Mortgage brokers can scour the market for you, looking for the right deal to suit your situation. They are also particularly useful if you are in an unusual position.
Who can use a mortgage broker?
Anyone getting a mortgage can use a mortgage broker. It can be particularly helpful if:
you would like advice on mortgage options
you rely on irregular freelance earnings
you are raising a mortgage on a second property to pay the deposit on the first
you need a bridging loan
What are the advantages of using a mortgage broker?
Mortgage brokers know the market well and are aware of the latest mortgage products and deals
They know which lenders are comfortable with unusual circumstances
Mortgage brokers will offer advice and guidance throughout the process and will also act as your advocate with the mortgage lenders, making it less stressful
They can also sometimes get very good deals, better than you could get going direct to the lender
What to watch out for when using a mortgage broker
Some mortgage brokers are tied to specific mortgage lenders, meaning they will only recommend their mortgages. Other brokers recommend from a limited selection of lenders. Misleadingly, they can still claim to be “whole market brokers” as long as their selection is representative of the market. This means you might miss out on great deals.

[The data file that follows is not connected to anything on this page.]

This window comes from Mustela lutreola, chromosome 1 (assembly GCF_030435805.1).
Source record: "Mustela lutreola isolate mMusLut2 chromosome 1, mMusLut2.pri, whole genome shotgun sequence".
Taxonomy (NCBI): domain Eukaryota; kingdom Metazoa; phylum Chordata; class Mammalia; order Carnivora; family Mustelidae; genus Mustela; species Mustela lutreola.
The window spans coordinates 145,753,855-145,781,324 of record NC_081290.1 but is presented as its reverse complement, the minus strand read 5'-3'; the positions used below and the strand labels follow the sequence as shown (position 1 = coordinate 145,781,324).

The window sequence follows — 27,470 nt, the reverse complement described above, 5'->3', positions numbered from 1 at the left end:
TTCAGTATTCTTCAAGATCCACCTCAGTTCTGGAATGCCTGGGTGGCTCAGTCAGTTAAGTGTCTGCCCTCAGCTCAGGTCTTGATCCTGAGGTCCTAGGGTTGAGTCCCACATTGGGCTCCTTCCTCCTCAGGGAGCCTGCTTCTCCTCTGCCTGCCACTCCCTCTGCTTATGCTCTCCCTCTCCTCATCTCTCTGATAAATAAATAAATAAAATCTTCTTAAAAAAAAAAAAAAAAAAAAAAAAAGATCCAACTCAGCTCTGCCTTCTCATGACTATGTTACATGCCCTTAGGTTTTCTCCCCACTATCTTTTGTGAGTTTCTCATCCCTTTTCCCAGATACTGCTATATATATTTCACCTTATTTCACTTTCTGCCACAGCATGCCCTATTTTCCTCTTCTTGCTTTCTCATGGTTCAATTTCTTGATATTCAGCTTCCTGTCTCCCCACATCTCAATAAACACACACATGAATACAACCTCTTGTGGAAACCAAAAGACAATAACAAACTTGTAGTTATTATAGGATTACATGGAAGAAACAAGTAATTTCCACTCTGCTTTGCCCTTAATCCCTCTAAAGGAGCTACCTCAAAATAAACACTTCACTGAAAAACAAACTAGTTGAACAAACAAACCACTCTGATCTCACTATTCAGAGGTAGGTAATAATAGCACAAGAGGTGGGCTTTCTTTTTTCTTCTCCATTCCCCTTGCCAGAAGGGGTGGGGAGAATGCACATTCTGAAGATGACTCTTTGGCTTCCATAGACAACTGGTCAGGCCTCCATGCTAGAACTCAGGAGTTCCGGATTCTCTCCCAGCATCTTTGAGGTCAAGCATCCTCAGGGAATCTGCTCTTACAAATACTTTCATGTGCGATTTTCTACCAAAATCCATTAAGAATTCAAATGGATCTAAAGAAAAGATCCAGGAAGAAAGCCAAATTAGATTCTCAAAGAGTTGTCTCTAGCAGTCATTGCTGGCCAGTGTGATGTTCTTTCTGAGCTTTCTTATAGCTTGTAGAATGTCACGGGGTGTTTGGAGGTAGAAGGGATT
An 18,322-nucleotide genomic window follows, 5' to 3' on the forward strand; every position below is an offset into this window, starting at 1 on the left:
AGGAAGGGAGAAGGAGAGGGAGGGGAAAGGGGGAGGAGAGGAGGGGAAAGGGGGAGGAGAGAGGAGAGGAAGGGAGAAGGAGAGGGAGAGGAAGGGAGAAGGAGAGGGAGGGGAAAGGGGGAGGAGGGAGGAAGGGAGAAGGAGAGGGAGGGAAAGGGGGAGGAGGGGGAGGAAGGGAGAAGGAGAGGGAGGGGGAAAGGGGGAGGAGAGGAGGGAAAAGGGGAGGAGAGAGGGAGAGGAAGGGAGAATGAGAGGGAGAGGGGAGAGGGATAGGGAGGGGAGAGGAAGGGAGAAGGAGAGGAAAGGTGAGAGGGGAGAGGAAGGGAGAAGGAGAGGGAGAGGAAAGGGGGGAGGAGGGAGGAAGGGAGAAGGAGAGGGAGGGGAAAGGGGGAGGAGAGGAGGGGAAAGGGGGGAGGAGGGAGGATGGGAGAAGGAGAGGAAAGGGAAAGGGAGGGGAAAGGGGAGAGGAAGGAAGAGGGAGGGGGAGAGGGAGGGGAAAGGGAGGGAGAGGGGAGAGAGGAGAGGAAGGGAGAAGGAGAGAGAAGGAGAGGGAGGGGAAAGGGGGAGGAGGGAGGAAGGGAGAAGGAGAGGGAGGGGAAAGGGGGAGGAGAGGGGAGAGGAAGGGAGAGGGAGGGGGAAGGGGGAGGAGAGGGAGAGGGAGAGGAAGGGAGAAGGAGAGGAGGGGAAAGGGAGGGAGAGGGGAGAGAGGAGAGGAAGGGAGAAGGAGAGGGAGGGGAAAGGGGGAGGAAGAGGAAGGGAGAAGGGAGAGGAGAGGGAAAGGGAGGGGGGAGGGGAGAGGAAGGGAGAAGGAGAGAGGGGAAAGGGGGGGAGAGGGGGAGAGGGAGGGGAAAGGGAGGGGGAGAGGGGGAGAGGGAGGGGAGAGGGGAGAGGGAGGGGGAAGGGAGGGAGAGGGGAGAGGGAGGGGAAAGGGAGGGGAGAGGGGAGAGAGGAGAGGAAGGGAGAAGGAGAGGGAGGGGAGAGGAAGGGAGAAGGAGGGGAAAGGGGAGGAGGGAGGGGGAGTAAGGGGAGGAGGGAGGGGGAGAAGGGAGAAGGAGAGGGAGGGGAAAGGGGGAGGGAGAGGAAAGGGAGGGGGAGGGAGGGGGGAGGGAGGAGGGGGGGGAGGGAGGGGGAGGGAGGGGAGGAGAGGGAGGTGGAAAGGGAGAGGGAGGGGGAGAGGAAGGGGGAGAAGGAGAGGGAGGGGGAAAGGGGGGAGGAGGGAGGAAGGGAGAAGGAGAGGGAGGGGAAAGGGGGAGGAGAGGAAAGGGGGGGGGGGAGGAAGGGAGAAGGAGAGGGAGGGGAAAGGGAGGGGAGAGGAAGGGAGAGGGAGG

Be aware too that you might miss out on some deals because some mortgage lenders do not offer any mortgages through brokers. This includes HSBC and FirstDirect, and others like ING Direct only offer mortgages through certain brokers. Ask for explicit confirmation of which lenders are included and which are excluded by your broker.
At some point in the process your mortgage broker will offer you contents and buildings insurance too. It is advisable that you get a quote.
Should I get a mortgage through my estate agent?
Some estate agents will offer you mortgage arrangement services. However, while you might have found the house of your dreams and got on well with your estate agent, you should not use their mortgage services without shopping around first. This is because:
If they do not charge up front, estate agents are almost always getting some kind of commission for their mortgage services – commission that you will eventually pay for
They are likely to have a far narrower selection of mortgages than if you look further afield
Also be aware there have been accusations of mortgage brokers and estate agents working closely together, openly discussing potential buyers’ budgets in order to get as much money out of the buyer as possible. We therefore recommend finding out what deal they can offer while remembering that you are under no obligation to accept their mortgage offers – in fact, it is illegal for them to require you to do that.
What to do if you have been given poor advice
If you believe you have been given poor advice, the first step is to complain, in writing, to the lender, financial adviser, or broker. If they do not resolve your complaint satisfactorily within eight weeks, you can take your complaint to the Financial Ombudsman Service.